A banking union and a single market for financial services - a capital markets union - would have many benefits: they would contribute to stronger growth in Europe by allocating capital more efficiently between EU countries. The more efficient use of capital would facilitate cross-border investments, strengthen the competitiveness of the euro area and open up new ways of financing companies. This is particularly important now to help the euro area economy grow again in the recovery phase after the pandemic.

Some difficult decisions still need to be taken to complete the banking union, including a common deposit insurance scheme, but also improved cross-border integration of the banking sector and diversification of sovereign bonds on bank balance sheets. This is a particularly sensitive issue in Germany.

The next important step towards the completion of the Banking Union is the ESM backstop to the Single Resolution Fund. This backstop is an important element of the ESM reform, which will come into force at the beginning of 2022 and help to further improve financial stability in the euro area.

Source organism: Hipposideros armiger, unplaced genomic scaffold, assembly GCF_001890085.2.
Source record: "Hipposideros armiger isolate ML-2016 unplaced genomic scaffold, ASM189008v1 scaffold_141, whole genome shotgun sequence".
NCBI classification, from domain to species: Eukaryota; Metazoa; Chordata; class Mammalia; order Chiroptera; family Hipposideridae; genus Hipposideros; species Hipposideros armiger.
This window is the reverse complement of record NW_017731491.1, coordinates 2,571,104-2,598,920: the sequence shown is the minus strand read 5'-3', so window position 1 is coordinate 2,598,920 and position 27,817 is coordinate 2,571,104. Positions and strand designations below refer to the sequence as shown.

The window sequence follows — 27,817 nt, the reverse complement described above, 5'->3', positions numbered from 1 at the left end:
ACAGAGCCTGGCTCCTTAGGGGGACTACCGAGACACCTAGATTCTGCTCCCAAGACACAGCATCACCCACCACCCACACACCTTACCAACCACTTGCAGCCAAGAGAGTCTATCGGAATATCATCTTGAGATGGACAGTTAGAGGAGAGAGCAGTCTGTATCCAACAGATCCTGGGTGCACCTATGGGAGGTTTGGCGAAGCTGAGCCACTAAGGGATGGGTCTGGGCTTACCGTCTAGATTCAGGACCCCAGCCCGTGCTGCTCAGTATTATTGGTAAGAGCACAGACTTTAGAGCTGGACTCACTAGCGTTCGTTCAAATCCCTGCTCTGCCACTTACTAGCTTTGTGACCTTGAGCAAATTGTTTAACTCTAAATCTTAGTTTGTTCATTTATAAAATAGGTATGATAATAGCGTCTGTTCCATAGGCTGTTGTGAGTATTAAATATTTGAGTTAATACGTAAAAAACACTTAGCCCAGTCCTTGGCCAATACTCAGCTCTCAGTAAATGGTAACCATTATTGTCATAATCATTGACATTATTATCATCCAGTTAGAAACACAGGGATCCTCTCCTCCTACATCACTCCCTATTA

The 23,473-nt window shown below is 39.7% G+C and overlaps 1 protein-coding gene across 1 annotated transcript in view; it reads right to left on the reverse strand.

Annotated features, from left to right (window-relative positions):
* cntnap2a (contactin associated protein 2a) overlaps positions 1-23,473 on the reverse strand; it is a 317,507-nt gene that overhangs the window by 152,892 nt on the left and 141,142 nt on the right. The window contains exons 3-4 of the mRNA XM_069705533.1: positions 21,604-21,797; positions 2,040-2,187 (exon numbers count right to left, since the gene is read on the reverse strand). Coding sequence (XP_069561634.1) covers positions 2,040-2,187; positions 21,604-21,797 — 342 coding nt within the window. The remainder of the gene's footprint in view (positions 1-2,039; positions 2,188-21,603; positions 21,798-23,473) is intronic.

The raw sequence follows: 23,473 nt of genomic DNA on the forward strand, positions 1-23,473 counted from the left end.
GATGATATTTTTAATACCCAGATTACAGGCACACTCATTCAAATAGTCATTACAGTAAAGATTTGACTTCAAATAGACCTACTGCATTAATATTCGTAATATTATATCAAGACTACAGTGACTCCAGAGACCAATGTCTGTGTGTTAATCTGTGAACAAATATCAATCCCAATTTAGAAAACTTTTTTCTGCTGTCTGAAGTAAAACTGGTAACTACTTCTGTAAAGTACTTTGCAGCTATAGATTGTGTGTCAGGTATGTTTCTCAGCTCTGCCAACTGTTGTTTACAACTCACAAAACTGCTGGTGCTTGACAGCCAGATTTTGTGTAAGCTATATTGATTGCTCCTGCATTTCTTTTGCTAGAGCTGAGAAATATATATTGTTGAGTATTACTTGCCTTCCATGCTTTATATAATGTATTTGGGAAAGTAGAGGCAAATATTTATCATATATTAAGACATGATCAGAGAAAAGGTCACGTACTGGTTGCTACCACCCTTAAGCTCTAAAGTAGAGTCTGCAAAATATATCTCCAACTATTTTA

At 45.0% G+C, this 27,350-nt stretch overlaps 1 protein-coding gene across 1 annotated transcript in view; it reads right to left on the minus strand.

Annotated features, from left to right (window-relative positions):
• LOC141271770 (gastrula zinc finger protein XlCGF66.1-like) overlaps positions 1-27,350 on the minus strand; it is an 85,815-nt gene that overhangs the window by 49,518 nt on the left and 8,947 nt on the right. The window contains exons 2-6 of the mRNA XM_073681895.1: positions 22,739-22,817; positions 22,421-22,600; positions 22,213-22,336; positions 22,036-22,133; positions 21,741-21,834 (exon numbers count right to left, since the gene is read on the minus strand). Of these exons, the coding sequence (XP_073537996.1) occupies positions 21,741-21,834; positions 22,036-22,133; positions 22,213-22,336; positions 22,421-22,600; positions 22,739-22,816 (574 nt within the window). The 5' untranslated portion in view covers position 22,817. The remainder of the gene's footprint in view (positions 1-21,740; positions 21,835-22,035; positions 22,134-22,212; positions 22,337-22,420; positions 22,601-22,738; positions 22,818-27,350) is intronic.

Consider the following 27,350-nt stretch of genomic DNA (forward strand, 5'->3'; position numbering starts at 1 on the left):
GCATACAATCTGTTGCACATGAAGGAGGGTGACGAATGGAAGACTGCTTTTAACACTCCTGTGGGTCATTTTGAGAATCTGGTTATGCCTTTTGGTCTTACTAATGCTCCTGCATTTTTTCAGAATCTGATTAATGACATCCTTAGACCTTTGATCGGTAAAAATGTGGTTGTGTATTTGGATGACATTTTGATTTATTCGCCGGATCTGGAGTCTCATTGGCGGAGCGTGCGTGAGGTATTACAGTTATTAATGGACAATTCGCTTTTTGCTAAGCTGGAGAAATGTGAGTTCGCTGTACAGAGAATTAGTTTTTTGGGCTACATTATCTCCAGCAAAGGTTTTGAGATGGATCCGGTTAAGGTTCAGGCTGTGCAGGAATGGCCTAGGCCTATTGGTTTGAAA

Besides the banking union, the capital markets union is the other major project to strengthen risk-sharing in the currency area. A fully integrated financial market would dampen cyclical divergences between member states through the markets. At present, however, the euro area consists of 19 national capital markets with their own rules and barriers to cross-border investment. A prerequisite for a capital markets union is likewise the harmonisation of insolvency law, the alignment of the tax base for companies, a legal framework for crypto-assets and the simplification of rules for stock exchange listings.[1]